I want more control over what my microphone picks up on screen share in video conferences or during streaming but I don’t want to buy a hardware mixer. I also want to be able to disable the microphone with a hotkey but it doesn’t have any physical switch. So achieve all this I utilise PipeWire to run a bunch of virtual devices that I can control via
obs later. Video conferences get this as “default device” so they don’t get a chance to mess up my audio setup (looking at you Teams). The steps are the same for PulseAudio if you don’t have PipeWire (yet).
#!/bin/sh # setup virtual device intended for monitoring pactl load-module module-null-sink sink_name="BekoBlaster" device.icon_name="audio-card-analog" node.nick="BekoBlaster" node.description="BekoBlaster-16" sink_properties=device.description="BekoBlaster-16" # setup virtual MIC so intended monitoring device can be recorded from as MIC pactl load-module module-remap-source master="BekoBlaster.monitor" node.nick="BekoMic" device.icon_name="audio-input-microphone" source_name="BekoMic-16" source_properties=device.description="BekoMic-16" # IMPORTANT: # RUN `pavucontrol` => Select Tab Record => Set BekoMic-16 input to "Monitor of BekoBlaster-16"
The 16 is not important. It’s just my kind of humour as my first Linux PC had a SoundBlaster16 😛 It also is a pattern sufficient enough so I don’t mix this up with the zoo of real microphones or audio sinks attached to my computer.
This is already sufficient enough so that everything played on the device
BekoBlaster-16 can be recorded on the
BekoMic-16 again, that I select as input microphone for Browser (video conferences) or Discord at this point. This can be done with
pavucontrol – or later in
This isn’t enough, of course. In case of e.g. playing music (or streaming a game) I’d also want to hear the sound myself too. For this I create an additional
null sink and a
combined sink. With this approach I can later fine tune in
obs what gets recorded to which audio track (where audio track 1 is the one used for streaming) and what ends up on the
BekoBlaster-16, that acts as my monitor and due to the remapped source also as virtual mic.
# setup virtual device for games (or whatever OBS should record) pactl load-module module-null-sink sink_name="OBS-Blaster" device.icon_name="audio-card-analog" node.nick="OBS-Blaster" node.description="OBS-Blaster" sink_properties=device.description="OBS-Blaster" # OPTIONAL setup a combined sink so I can enjoy game sound while OBS gets a copy pactl load-module module-combine-sink slaves="OBS-Blaster,bluez_output.10_4F_A8_84_18_01.a2dp-sink" node.nick="OBS-Blaster-AND-Headphones" node.description="OBS-Blaster-AND-Headphones" sink_properties=device.description="OBS-Blaster-AND-Headphones" # Important tools to manipulate: `pw-cli list-objects`, `pw-cli destroy $id`, `pactl list short | grep module`, `pactl unload-module $id`
With this (and my headset connected) it starts to get crowded in my device list.
As you can
hear err… hopefully see: The sink
OBS-Blaster-AND-Headphones is now selected for playing music which results in the music being played on the next virtual sink
OBS-Blaster and my
h.ear (MDR-100ABN) headphones. The same could be done with the
BekoBlaster-16, of course, but bear with me. We still don’t have any real microphone added to the mix and while this can be done with PipeWire or PulseAudio alone too I need this usually with video included too so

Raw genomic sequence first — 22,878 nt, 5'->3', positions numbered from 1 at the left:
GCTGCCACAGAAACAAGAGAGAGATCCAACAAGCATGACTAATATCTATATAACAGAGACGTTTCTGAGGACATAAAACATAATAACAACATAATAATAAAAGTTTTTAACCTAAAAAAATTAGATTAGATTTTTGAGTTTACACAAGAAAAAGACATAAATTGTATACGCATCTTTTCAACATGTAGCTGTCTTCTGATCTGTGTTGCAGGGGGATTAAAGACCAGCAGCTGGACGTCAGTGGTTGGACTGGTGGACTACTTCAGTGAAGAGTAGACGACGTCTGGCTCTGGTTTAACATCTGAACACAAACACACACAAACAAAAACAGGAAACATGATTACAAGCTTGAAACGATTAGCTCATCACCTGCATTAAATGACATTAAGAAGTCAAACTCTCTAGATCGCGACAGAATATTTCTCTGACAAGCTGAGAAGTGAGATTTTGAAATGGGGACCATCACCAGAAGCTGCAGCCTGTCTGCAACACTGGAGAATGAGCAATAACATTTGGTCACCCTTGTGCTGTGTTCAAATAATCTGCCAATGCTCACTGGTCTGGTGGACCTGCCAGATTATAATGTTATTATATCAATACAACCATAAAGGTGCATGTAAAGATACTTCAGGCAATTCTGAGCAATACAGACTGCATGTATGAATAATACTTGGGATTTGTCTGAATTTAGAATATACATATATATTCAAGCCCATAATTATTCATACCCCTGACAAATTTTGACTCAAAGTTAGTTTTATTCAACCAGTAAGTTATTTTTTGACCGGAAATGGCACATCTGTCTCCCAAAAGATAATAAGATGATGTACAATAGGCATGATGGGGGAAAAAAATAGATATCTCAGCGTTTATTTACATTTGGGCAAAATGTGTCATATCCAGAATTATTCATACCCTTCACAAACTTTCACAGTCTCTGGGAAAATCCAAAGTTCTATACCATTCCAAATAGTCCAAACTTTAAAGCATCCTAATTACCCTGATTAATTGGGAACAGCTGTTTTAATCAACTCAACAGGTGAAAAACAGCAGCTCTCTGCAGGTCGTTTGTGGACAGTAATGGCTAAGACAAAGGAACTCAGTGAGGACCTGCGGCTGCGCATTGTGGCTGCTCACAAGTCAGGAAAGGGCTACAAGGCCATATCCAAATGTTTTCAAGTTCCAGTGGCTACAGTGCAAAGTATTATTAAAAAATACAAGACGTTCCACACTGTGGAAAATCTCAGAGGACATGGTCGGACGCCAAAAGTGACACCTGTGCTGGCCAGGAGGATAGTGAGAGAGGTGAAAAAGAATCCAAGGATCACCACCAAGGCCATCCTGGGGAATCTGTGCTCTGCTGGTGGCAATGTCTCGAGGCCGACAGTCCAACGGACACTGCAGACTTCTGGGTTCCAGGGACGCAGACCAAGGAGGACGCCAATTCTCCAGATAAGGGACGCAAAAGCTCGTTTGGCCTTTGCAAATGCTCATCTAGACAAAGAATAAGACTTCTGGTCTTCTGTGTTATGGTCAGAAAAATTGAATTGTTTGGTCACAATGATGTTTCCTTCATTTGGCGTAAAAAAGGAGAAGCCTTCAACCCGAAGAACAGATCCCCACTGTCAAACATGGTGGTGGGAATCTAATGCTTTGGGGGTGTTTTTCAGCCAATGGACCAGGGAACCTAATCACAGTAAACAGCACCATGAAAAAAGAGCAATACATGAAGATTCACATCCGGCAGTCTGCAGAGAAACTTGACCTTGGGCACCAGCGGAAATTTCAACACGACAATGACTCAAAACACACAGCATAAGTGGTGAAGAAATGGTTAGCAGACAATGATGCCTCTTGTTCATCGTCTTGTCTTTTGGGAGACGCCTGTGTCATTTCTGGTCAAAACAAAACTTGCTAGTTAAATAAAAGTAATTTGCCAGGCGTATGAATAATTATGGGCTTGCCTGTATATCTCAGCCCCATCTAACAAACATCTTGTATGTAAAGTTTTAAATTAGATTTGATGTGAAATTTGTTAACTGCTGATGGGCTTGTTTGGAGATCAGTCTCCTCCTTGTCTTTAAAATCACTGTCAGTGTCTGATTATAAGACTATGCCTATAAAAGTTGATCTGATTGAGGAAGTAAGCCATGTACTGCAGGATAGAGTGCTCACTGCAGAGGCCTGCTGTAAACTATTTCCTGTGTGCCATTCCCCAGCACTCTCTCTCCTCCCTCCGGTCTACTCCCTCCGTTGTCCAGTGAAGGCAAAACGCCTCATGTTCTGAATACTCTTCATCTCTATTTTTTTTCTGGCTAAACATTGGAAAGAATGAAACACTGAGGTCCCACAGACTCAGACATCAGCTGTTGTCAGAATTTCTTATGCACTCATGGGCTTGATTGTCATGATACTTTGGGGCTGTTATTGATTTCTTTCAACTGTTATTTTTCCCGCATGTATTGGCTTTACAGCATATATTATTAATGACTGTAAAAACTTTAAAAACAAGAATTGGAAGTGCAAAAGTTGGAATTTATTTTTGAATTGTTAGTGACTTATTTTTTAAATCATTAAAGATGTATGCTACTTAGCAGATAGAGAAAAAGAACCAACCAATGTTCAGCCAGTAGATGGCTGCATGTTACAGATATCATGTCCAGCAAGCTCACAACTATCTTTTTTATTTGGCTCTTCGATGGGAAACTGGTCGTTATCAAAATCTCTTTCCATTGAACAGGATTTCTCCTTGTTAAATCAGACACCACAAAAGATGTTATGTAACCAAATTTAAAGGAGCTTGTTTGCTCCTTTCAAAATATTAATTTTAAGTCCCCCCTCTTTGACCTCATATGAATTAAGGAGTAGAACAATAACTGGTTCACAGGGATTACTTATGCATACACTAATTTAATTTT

obs it is.
Here the most important setting is the monitoring device, which is the
BekoBlaster-16 from the beginning, that can be used as microphone in e.g. Discord later again.
Next is the set-up of the mixer where I’m interested in 4 devices only:
- The BekoMic-16 without monitor (it is the monitor so this would result in an echo chamber) and optional track 5 for recording (so I’ll know later how the mix sounded – but this is never used for video editing later).
- The desktop audio without monitor, so random system sounds (or other Discord voices!) don’t make it to any stream. It can be recorded on it’s own track tho in case I fcked up or need a reference later on during editing.
- The Mic/Aux, which represents the real microphone used. It is echoed on the monitor microphone and on track 1 (send to my streaming server) and on track 2 so I have a separate microphone track later to work with in post edit.
- The OBS-Blaster, which usually represents the game I’m playing. It is echoed on the monitor microphone and on track 1 (send to my streaming server) and on track 4 so I have a separate game/music track later to work with in post edit.
This way I can control in great detail what ends up on the Discord / a video conference / game streaming, while I get the full power of
obs scenes (where I also do my greenscreen mixing), mute microphones as I see fit and have some material to work with later when I decide to make a video on stuff. Here I did set up Discord to read from the virtual
BekoMic-16 and output to my headphones only (where no recording in OBS is done) – so perfect for most Discord / video conference sessions.
Don’t mind the flipped video preview. That’s perfectly fine and will look right for the viewers later. This is by the way the virtual camera sink feature of
obs and the
v4l2loopback kernel driver that I also read from in video conferences instead of the real webcam. This way I can also control exactly what the webcam shows – zoom / crop included.
The whole mess looks like this visualised in
helvum, a patchbay for PipeWire.
Most of this explains itself. The WEBRTC VoiceEngine is the recording of Discord. Other devices may float around but are not used at the moment of this snapshot.
More on this and proper documentation: https://gitlab.freedesktop.org/pipewire/pipewire/-/wikis/Virtual-Devices